Pallavi Pinakin elaborates on how brainstorming at work unlocks creativity

In the endless race to meet deadlines and attend to urgent tasks, creativity usually starts taking a backseat at work. Who has the time or mind space to think of new things when every minute of every day is already packed?

While understandable, this is the kind of thinking that lands professionals in a rut by sapping their sense of engagement and purpose at work.

Instead of finding motivation in exciting ideas or increasing productivity through continual improvements, you fall back on doing things ‘the way they’re meant to be done.’ The status quo also has practical consequences for the future – standing still in a relentlessly evolving market is a dangerous option because it can render you and your business obsolete in the next wave of change.

Creativity isn’t automatic or effortless. Like any skill, it needs to be nurtured regularly so you can enjoy the many benefits it offers – at both personal and professional levels. Here then are a few tried and tested ways to unlock greater inventiveness at work.

REFRAMING Whenever there’s a question at hand, the best answer can often seem obvious. For example, in response to a query about how the company’s 10th anniversary can be celebrated, a simple answer like ‘cake and snacks’ is probably sufficient.

However, if you ask how the company’s 10th anniversary can be made more meaningful and memorable for its employees, a whole new set of potential answers could come your way. Reframing problems from a different perspective often facilitates more creative and effective solutions.

Start by ‘frame storming’ and come up with different ways to phrase the question. Ask yourself what lies at the heart of the matter. Is it finances, reputation, trust or functionality?

The answer might turn the issue on its head. Thereafter, conduct a ‘bad idea storm.’ In traditional brainstorming, people often feel pressured to deliver brilliant ideas, which actually stifle their creativity. Instead, ask people to come up with their worst ideas – wild, crazy and unrealistic. This will unlock a variety of possibilities and some may have the kernel of a winning solution hidden inside.

Finally, you can bring in an external perspective to refocus the lens. Ask a colleague from a different department to share his insights or enlist an expert from another industry to act as a sounding board.

ENVIRONMENT Our surroundings and the way we interact with them has a lot do with our thought processes. If you want to break out of the mould, change where you are or how you look at things. Simple acts can transform your perspective and open new pathways in the brain – such as lying on the floor and looking up or walking around an unfamiliar part of town.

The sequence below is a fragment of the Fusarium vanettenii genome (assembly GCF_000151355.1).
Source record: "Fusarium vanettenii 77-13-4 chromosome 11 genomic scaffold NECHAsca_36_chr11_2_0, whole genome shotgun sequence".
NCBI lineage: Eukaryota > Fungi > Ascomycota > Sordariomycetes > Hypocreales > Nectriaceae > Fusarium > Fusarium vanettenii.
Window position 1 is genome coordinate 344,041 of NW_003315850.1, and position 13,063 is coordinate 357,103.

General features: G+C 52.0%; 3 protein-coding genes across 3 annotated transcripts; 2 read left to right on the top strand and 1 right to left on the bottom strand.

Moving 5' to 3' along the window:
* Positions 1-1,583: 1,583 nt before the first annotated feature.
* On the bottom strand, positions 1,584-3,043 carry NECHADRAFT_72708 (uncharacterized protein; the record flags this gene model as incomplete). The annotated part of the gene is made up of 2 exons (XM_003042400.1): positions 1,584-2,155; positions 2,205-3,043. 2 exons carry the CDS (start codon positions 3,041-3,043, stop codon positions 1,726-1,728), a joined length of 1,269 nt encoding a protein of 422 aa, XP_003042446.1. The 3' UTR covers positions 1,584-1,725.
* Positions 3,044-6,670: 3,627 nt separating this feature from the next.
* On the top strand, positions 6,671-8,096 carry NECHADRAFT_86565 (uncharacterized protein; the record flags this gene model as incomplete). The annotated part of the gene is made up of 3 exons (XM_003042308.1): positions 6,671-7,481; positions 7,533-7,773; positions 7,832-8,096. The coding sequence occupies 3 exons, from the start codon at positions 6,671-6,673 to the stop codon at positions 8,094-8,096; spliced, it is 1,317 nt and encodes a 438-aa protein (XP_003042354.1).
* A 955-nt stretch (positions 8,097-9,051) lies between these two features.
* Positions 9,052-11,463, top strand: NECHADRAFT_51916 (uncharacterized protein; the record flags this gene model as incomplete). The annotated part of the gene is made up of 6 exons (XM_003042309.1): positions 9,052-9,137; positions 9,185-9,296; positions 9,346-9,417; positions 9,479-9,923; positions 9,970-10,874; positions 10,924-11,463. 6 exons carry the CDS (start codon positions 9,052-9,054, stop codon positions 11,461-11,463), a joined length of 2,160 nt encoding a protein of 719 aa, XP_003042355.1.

In a popular TED Talk, American entrepreneur Derek Sivers spoke about how many of our ingrained beliefs are actually quite random. For instance, house numbers; in our part of the world, these numbers move in a linear progression along the street and we think ‘that’s the way it is.’

However, houses in Japan are typically numbered in the order they were built or assigned, which seems logical and correct to the Japanese. Immersing in a culture that’s different can help dismantle these types of assumptions and make room for more imaginative thinking.

IDLE MIND Often some of your best ideas come when you’re in the shower or daydreaming. This isn’t a coincidence.

Evidence shows that being idle leads to greater creativity. When the brain is relaxed, it has a chance to process information, make radical links and shape new ideas.

Unfortunately, our busy days leave little time for natural idleness so it’s important to intentionally create opportunities for your brain to unwind. Be it morning meditation or a weekly stroll in the park, schedule it.

Another way to foster inventiveness is to go tech free. According to a study, four days of hiking without internet connectivity led to a 50 percent increase in creativity.

While you may not want to be quite so drastic, try taking device free minibreaks in your workday. Instead of mindlessly browsing social media, give your brain and eyes a rest by doing something else – stretches, savouring a cup of tea or listening to music, for example. This unstructured downtime will replenish your mental energies and make it easier for fresh perspectives to surface.

MAKE A MESS! A final and rather counterintuitive way of sparking imaginative ideas is to get a little messy! New research shows that working in a chaotic environment may boost creativity because your brain starts making surprising connections when things aren’t in their place.

And what’s more, an untidy environment encourages you to colour outside the lines, leading to bold and unconventional ideas.